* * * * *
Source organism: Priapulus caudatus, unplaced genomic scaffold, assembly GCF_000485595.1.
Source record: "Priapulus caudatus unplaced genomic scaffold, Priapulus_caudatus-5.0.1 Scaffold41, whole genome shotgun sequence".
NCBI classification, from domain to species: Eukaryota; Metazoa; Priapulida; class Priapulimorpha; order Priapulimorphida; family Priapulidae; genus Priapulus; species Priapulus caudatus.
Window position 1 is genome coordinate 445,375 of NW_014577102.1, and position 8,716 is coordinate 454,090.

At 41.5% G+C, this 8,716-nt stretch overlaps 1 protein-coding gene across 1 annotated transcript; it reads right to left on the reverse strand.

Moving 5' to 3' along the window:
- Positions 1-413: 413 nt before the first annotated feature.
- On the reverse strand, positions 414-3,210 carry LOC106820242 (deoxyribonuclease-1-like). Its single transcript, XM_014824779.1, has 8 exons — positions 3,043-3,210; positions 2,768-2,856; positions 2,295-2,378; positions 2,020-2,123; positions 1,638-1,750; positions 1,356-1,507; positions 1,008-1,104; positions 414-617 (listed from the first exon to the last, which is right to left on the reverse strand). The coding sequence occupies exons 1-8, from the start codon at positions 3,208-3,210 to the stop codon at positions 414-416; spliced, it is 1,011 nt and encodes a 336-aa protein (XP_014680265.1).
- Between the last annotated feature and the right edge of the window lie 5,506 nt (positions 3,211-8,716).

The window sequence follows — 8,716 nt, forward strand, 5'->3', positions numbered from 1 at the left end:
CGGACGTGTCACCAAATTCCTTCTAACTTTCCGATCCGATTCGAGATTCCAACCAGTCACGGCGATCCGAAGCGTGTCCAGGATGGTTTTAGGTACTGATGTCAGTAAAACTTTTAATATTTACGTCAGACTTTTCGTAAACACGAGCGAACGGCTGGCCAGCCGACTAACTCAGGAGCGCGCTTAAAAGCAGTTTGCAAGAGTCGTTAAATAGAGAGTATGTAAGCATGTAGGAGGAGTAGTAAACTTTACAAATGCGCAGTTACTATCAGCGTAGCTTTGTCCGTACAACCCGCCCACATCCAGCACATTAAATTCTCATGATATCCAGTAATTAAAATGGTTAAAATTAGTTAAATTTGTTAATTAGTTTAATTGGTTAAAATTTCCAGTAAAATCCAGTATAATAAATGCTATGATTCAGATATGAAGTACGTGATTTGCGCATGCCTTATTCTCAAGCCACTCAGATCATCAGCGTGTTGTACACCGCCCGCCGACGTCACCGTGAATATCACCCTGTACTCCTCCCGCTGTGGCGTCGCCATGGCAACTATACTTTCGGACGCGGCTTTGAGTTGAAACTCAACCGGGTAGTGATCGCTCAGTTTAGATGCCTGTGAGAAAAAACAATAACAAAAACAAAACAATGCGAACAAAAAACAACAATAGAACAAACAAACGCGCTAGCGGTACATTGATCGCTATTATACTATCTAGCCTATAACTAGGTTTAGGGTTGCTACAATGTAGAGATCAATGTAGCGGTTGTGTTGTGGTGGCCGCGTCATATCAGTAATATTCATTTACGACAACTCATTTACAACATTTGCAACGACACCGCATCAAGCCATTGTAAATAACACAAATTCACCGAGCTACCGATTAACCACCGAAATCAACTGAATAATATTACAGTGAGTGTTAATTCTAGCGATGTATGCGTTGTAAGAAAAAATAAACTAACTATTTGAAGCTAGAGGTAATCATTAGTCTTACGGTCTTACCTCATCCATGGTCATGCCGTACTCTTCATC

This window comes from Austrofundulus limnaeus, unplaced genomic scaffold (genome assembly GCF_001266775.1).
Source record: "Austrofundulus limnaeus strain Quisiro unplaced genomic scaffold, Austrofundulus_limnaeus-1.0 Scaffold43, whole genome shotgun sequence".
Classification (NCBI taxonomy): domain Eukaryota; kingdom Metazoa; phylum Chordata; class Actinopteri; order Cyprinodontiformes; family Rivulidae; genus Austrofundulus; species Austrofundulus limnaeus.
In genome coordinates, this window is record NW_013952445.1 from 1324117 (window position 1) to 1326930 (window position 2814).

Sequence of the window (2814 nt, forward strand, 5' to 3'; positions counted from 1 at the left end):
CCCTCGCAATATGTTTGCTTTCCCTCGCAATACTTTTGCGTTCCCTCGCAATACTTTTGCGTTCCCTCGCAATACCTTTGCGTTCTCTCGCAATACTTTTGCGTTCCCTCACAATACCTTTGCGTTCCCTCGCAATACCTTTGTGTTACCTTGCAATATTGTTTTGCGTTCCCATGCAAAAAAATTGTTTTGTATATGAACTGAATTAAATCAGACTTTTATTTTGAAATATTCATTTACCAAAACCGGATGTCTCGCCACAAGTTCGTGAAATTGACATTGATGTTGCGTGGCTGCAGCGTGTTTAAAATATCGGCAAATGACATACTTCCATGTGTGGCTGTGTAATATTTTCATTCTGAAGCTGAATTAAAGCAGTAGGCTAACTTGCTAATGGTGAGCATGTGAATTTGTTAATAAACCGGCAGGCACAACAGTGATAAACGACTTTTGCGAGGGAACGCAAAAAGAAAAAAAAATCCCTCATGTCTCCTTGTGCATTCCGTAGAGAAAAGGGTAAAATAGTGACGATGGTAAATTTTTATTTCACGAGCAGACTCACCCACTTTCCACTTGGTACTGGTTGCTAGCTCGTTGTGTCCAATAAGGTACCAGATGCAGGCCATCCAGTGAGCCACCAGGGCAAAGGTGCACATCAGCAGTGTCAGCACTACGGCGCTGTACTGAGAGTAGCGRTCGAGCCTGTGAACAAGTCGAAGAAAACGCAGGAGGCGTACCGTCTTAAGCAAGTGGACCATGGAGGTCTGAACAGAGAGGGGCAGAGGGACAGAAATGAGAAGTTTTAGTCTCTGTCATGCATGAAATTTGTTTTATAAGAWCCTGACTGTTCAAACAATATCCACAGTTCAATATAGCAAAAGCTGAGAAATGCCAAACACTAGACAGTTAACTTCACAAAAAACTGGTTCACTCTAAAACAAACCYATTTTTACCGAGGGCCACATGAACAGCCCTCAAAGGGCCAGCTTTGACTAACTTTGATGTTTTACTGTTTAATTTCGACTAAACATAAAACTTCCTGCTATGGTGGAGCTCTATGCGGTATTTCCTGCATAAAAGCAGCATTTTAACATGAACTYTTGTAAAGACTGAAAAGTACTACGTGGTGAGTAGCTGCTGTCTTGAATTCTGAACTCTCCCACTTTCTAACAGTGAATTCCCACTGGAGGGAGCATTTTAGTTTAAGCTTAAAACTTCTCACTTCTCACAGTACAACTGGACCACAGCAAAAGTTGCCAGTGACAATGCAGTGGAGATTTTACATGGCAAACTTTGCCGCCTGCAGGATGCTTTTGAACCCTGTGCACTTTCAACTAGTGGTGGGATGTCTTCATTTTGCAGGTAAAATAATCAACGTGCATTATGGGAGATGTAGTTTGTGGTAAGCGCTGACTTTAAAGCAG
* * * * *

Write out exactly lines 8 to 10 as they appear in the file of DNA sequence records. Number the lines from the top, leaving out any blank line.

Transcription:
- On the reverse strand, positions 414-3,210 carry LOC106820242 (deoxyribonuclease-1-like). Its single transcript, XM_014824779.1, has 8 exons — positions 3,043-3,210; positions 2,768-2,856; positions 2,295-2,378; positions 2,020-2,123; positions 1,638-1,750; positions 1,356-1,507; positions 1,008-1,104; positions 414-617 (listed from the first exon to the last, which is right to left on the reverse strand). The coding sequence occupies exons 1-8, from the start codon at positions 3,208-3,210 to the stop codon at positions 414-416; spliced, it is 1,011 nt and encodes a 336-aa protein (XP_014680265.1).
- Between the last annotated feature and the right edge of the window lie 5,506 nt (positions 3,211-8,716).

The window sequence follows — 8,716 nt, forward strand, 5'->3', positions numbered from 1 at the left end: